Other publications

    The Wellbeing of Architects 2021 Student Survey, Primary Report

    Tracey Shea, Byron Kinnaird, Maryam Gusheh, Brian Cooper, Naomi Stead, Kirsten Orr, Liz Battiston, Julie Wolfram Cox

    We can now report the findings of the major survey of wellbeing of architectural students in Australia, undertaken in 2021.

    Web link / Perma-link

    The Wellbeing of Architects 2021 Practitioner Survey, Primary Report

    Tracey Shea, Brian Cooper, Maryam Gusheh, Byron Kinnaird, Naomi Stread, Kirsten Orr, Liz Battiston, Julie Wolfram Cox

    We are pleased to share the important findings of the first major survey of work-related wellbeing of practitioners in the Australian architecture profession, undertaken in 2021.

    Web link / 2022 / Perma-link

    Work-related Wellbeing – Initial Findings

    Naomi Stead

    Monash University Professor of Architecture Naomi Stead provides an update on the three-year, Australian Research Council–funded research project about the wellbeing of practitioners and students in architecture, with an emphasis on some early findings of the recent practitioner survey.

    Association of Consulting Architects / 2021 / Perma-link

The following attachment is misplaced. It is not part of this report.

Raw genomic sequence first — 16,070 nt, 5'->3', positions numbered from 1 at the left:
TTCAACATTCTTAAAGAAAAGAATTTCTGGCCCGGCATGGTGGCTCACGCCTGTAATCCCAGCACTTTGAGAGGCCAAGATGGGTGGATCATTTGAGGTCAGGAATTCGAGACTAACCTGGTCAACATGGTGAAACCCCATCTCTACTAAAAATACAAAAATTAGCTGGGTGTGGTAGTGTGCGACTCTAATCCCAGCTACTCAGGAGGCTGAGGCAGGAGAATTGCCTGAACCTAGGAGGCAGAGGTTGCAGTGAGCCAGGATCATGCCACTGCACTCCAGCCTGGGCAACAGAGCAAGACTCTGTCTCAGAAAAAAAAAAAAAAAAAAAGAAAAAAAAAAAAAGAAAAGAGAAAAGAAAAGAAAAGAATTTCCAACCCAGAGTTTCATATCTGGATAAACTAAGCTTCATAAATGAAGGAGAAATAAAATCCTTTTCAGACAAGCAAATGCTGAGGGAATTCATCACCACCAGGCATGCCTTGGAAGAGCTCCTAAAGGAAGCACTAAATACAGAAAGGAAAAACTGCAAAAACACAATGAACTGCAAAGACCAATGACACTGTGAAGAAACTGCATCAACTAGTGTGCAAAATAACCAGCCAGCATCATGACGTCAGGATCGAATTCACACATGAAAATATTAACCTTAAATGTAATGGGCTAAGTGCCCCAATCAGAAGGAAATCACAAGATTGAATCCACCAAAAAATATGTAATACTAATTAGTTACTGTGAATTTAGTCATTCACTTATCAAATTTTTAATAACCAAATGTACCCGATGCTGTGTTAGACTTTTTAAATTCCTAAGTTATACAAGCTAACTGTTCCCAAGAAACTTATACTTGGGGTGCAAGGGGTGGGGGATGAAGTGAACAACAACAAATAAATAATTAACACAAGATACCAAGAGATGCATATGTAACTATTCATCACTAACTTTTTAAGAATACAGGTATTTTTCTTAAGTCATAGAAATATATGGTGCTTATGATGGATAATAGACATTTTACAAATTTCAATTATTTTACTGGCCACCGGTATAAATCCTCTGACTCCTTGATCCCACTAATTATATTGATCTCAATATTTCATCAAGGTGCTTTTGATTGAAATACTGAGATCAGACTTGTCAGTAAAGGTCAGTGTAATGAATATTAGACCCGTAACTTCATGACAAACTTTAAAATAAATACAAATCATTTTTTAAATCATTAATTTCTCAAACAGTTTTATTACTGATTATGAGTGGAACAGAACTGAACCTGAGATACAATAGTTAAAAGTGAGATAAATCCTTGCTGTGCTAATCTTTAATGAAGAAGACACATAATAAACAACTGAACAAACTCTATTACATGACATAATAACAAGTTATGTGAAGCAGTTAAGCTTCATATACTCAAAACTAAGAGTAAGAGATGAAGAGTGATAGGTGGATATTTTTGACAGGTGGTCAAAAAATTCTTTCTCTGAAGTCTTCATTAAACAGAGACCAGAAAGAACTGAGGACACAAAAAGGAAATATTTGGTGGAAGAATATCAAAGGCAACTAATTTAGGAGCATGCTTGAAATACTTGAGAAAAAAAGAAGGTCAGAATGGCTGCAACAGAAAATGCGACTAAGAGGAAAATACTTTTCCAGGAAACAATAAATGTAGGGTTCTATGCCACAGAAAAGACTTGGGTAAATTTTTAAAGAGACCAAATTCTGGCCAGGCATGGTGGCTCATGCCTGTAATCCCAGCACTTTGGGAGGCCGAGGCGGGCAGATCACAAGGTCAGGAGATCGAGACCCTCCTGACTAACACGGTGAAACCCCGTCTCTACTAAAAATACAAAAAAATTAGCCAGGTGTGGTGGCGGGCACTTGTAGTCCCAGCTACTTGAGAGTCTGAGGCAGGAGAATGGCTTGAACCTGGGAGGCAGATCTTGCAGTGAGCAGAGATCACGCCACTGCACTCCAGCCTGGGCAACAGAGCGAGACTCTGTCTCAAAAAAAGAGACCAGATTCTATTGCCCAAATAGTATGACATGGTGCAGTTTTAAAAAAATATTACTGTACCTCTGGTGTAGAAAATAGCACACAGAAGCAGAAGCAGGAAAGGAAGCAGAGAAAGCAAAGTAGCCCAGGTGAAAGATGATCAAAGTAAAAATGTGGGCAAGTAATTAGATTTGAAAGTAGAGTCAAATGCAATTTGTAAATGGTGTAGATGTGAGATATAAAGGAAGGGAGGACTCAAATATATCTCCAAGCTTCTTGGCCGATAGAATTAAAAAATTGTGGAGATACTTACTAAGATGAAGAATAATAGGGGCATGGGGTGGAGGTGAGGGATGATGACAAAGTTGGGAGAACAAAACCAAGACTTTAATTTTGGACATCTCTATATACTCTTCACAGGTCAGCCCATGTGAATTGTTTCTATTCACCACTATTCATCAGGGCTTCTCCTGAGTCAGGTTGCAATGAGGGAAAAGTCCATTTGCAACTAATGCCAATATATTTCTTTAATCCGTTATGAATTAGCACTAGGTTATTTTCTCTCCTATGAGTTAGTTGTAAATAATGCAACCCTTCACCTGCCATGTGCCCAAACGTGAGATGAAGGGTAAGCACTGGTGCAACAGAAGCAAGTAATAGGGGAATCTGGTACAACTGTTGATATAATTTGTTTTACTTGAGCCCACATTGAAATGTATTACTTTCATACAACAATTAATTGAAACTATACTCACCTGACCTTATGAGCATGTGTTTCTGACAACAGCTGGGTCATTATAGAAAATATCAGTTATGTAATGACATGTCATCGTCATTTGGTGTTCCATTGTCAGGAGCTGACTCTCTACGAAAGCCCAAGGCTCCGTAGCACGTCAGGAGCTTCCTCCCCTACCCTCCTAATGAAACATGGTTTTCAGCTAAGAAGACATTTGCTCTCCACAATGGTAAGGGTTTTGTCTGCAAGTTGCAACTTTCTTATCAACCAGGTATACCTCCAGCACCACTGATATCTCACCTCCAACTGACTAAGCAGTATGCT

photo of an architectural office

    Valuing architecture key to improving work-related wellbeing, researchers find

    Naomi Stead, Julia Rodwell, Maryam Gusheh, Brian Cooper, Julie Wolfram Cox, Byron Kinnaird, Kirsten Orr

    The research team reports on the landmark survey of work-related wellbeing in architecture that has found that architects feel systemically misunderstood and under-appreciated, leading to long hours, deadline pressures and inadequate pay conditions.

    ArchitectureAU / 2021 / Perma-link

    Work-related mental wellbeing in architecture

    Naomi Stead, Maryam Gusheh

    In contrast to many other professions, the architecture profession knows relatively little about the mental wellbeing of its practitioners. And yet, in a sector as complex and paradoxical as this, in an age in which mental illness is so common, an examination of the relationship between work and wellbeing appears crucial. Just as we have begun to address gender equity issues in architecture in Australia, it is time to get the facts straight on mental health so that we can act accordingly.

    Architecture Australia / March 2020 / Perma-link